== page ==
Still, I really like the concept, and the story comes with a lot of vivid mental imagery. I kind of get the sense that part of why the narrative is so self-contradicting is that the man - Luke - is so steeped in guilt just because this girl is his daughter and probably hasn't worked out all his emotions to begin with.
Anyway. Interesting. Nice job. :)
| Luckycool9 chapter 1 . 1/14/2013
I like the way you presented the princess as innocent when she is anything that because it shows how warped a parent view can be on their child when they are the only one. I however disliked the ending off this story, it felt strange because I couldn't figure out if we were in the present or a flashback and it greatly confused me due to that. Otherwise epic story!
| Who Is This Girl Anyway chapter 1 . 1/14/2013
I like the use of second person in this as it means the reader is more engaged with this. It's a difficult tense to use, so I applaud you for trying it out. It's interesting how you manage to create a character without technically including them in the story, and furthermore making him a complex character.
"There were crayons shattered on the floor, drawings on the walls. Some in blood, some crayon, all done by your little homicidal angel." Now this is where it gets interesting. At this point I start wondering what's happened before and how real this sugary sweet little girl is.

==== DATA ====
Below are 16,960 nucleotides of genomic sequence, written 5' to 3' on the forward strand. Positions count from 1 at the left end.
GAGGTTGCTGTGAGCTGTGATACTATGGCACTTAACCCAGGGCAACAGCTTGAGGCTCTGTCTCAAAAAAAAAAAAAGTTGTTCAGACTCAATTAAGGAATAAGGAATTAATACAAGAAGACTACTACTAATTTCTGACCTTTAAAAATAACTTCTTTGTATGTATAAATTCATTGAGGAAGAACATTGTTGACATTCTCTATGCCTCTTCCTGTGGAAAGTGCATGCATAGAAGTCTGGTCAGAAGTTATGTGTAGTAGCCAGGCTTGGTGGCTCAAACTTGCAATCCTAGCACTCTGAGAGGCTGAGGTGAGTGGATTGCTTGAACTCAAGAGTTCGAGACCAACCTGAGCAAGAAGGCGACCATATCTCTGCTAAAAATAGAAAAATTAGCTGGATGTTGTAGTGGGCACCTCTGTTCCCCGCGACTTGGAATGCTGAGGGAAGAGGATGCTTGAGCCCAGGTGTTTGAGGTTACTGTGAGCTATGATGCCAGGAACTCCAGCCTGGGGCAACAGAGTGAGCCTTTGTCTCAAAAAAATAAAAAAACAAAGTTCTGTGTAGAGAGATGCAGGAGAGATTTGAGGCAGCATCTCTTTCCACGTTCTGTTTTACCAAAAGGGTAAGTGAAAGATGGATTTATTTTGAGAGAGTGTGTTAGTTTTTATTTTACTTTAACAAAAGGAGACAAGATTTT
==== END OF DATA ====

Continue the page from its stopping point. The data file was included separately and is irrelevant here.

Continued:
Your use of "Sir" rather than "Daddy" at the end was also very clever, and I love the way you show the growing hatred the little girl has. I love the last line as well, as that adds an entirely new layer: She's been able to read his thoughts, meaning she knew what he was doing to her all that time. It makes me wonder who the bad guy is here that she was so able to be "innocent" if she knew what she was doing.
What more can I say? I'm impressed by how much you've progressed as a writer since last time I read your work, and I'm excited to see what else you come up with. It says a lot that you're able to squeeze so much depth into just over 1000 words. Good job!
| Whirlymerle chapter 1 . 1/12/2013
Really interesting piece—I love experimental stuff. I really love the opening. The image of the clear glass palace is fantastic. Not only is it unique, I read as a sort of herald of how the child is in a very fragile place. I also thought, at the opening, that the child is the innocent, sacrificial angel type, so I love how you turned it all around at the end and show that it turns out she's the crazy psycho.